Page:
Salah sees red over wages 

By Tomas Queface March 25, 2022
Egypt and Liverpool striker Mo Salah Egypt and Liverpool striker Mo Salah

The Egyptian forward threatens to leave Liverpool unless dispute is resolved, reports Tomas Queface.

 
Egyptian striker Mohamed Salah's contract with Liverpool has been a hot topic for several months.

The fact is that the African star is not willing to accept the offer with the current terms proposed by Liverpool and negotiations have been stalled since December 2021.

The Reds maintain the offer placed in December, while the Egyptian international insists that, given his importance to Jurgen Klopp's plans, it should be significantly increased.

Negotiations between the two parties have reportedly suffered a potentially irreparable breakdown due to a financial gap between the two parties, according to the British newspaper The Guardian. Salah is expecting a 150 per cent increase in his salary, taking his weekly earnings to £500,000, just over $650,000.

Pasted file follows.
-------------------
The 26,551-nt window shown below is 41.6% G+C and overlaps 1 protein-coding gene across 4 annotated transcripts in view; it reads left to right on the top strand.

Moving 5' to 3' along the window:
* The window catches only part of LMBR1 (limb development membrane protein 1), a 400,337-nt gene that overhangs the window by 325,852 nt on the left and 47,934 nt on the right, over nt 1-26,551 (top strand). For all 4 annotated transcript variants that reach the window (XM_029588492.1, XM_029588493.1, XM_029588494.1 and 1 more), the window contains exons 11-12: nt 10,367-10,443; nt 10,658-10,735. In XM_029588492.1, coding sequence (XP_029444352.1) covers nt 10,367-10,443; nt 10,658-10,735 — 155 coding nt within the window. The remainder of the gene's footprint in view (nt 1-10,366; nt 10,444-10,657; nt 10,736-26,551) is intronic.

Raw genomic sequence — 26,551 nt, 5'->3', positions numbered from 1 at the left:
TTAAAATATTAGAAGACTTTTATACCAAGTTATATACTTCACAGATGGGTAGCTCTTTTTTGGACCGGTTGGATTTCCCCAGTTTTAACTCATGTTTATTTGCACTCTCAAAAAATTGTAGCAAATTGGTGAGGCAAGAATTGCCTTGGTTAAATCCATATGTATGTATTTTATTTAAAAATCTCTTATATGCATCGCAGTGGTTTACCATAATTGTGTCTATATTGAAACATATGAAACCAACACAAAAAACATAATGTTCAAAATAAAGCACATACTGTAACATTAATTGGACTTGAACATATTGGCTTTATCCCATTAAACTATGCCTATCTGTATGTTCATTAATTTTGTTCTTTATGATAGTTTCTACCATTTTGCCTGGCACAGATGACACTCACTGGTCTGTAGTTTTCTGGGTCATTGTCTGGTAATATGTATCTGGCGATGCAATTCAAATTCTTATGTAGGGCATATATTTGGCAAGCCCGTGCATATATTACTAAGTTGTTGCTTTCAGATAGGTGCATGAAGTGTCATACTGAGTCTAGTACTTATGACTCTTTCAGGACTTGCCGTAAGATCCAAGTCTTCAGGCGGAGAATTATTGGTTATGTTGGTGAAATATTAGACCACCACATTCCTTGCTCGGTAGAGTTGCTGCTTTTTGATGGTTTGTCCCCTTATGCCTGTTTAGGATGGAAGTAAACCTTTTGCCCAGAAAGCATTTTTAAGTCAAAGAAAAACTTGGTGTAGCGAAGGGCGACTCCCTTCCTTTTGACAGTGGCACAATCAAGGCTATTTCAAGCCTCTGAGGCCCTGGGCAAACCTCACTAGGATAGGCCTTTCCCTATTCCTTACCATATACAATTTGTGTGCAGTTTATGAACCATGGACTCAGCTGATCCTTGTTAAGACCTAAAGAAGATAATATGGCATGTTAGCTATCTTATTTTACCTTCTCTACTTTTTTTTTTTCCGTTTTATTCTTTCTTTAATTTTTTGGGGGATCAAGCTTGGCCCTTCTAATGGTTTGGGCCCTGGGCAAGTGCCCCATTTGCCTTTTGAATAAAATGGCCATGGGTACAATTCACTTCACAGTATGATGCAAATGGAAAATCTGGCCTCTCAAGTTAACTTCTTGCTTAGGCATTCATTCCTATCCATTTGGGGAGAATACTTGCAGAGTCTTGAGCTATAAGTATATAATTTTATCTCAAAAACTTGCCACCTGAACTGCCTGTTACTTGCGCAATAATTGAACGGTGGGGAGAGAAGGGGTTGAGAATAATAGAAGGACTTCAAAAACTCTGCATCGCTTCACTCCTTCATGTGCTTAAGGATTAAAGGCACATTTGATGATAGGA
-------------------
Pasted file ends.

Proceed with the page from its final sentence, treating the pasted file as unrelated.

However, the last offer proposed to Salah was for £334,000 per week ($436,000), something that was not accepted by the Liverpool star.

If the negotiations between Salah and the Reds do not have a satisfactory outcome for both parties, the Egyptian said he has no other solution but to leave the club, which could happen at the end of this season, at zero cost.

Speaking about the dispute, Liverpool's German manager, Jurgen Klopp, said: 'Everything is fine from my point of view. Nothing has happened, neither a signature nor a refusal. We have to wait, there is no hurry for the decision.'

The Egyptian's departure in June 2023 would be felt hard by the club.

His form on the field is on the rise. Salah scored Liverpool's 2,000th goal in the Premier League, in March; Liverpool is only the second club to reach the mark in the Premier League era, which began in the 1992/1993 season.

As well as adding to his club's tally, Salah also celebrated his 20th goal in the current Premier League, a tally he has reached for the fourth time in five years.